Mark your calendars for July 12.
That's when a coalition of some of the largest and most influential internet companies on the planet—including Amazon, Reddit, Mozilla, and GitHub—will participate in what's been dubbed an "Internet-Wide Day of Action to Save Net Neutrality." The online protest, which was announced Tuesday, aims to convince the kind of people who don't spend all day ruminating inside Twitter threads debating the merits of a free and open internet that they do, in fact, have the ability to shape the future policy of the greatest engine of economic growth people have yet devised.
"The Internet has given more people a voice than ever before, and we're not going to let the FCC take that power away from us," Evan Greer, campaign director of Fight for the Future, one of the advocacy groups that organized the July 12 online protest, said in a statement. "Massive online mobilization got us the strong net neutrality protections that we have now, and we intend to fight tooth and nail to defend them."
What will this online protest entail? According to Fight for the Future, sites like NextDoor, Shapeways, and Patreon will focus on "grassroots mobilization," providing their users with tools so they can easily contact Congress and the FCC to express their support for net neutrality, the principle that all data online be treated equally. More to the point, that means broadband giants like Comcast and Verizon wouldn't be able to prioritize their own in-house services over other services: AT&T wouldn't be able to ensure that DirecTV Now, its streaming video service, loads faster than Netflix, nor would a mom and pop provider be allowed to degrade performance to PornHub simply because the site doesn't align with their moral compass. Serious stuff.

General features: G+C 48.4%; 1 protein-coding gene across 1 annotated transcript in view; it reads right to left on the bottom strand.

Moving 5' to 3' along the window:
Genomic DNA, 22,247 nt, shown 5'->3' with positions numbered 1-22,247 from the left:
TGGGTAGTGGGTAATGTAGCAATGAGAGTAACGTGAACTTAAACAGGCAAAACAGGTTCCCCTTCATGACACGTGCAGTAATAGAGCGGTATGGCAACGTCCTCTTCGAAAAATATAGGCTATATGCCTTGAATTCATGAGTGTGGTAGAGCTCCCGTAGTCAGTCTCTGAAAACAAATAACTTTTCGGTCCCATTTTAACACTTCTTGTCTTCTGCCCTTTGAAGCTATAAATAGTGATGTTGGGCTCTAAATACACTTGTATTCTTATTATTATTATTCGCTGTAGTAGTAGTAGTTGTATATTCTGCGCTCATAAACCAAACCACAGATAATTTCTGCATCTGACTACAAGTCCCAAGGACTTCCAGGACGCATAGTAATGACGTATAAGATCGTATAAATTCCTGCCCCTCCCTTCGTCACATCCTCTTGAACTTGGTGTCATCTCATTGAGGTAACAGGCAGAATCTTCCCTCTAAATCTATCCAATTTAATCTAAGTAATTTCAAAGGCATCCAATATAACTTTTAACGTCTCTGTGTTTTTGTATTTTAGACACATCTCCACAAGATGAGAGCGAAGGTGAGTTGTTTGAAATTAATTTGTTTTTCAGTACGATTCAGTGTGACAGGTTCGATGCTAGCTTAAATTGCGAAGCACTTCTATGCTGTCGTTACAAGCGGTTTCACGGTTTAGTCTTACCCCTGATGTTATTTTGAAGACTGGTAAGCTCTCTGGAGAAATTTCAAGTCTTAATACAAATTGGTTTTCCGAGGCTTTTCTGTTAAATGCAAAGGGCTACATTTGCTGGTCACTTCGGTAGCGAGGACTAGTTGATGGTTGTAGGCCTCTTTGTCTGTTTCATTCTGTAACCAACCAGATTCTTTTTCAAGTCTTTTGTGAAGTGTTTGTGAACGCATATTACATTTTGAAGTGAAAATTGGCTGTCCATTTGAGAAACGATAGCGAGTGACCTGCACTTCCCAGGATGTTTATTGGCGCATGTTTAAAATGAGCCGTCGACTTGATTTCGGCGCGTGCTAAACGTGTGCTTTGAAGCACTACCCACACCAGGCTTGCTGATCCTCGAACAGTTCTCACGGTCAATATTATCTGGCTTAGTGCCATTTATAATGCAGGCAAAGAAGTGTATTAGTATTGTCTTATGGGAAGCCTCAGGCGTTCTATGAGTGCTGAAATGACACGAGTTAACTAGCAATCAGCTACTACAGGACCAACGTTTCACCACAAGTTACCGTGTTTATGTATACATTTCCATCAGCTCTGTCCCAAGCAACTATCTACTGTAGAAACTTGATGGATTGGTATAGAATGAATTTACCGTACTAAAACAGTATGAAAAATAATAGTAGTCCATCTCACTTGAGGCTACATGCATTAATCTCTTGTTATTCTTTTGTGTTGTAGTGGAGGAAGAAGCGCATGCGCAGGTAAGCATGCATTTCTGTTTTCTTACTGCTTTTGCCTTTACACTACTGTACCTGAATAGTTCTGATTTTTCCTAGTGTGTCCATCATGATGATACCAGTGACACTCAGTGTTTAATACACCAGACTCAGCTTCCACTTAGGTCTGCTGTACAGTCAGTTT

"Net neutrality is essential for creative freedom," Colin Sullivan, counsel at Patreon, a crowdfunding site that helps creators fund long-term projects like podcasts, told Motherboard. "There are over 50,000 creators on Patreon that would suffer if their choice of content distribution channels were limited by anticompetitive pressures. Patreon helps creators get paid, and net neutrality is an important part of that mission."
Former Verizon attorney Ajit Pai, who once famously claimed to want to take a "weed whacker" to net neutrality regulations, has claimed that the current regulations are an impediment to continued internet growth and investment, hence his stop-at-nothing crusade to strike them from the books. The FCC itself declined to comment on a Motherboard request for comment about the protest.
The "Day of Action" evokes memories of a similar online protest that took place in early 2012, when a coalition of online companies drew attention to the Stop Online Piracy Act, a proposed US copyright law that activists claimed would have forced companies like Reddit and Wikipedia to censor their users.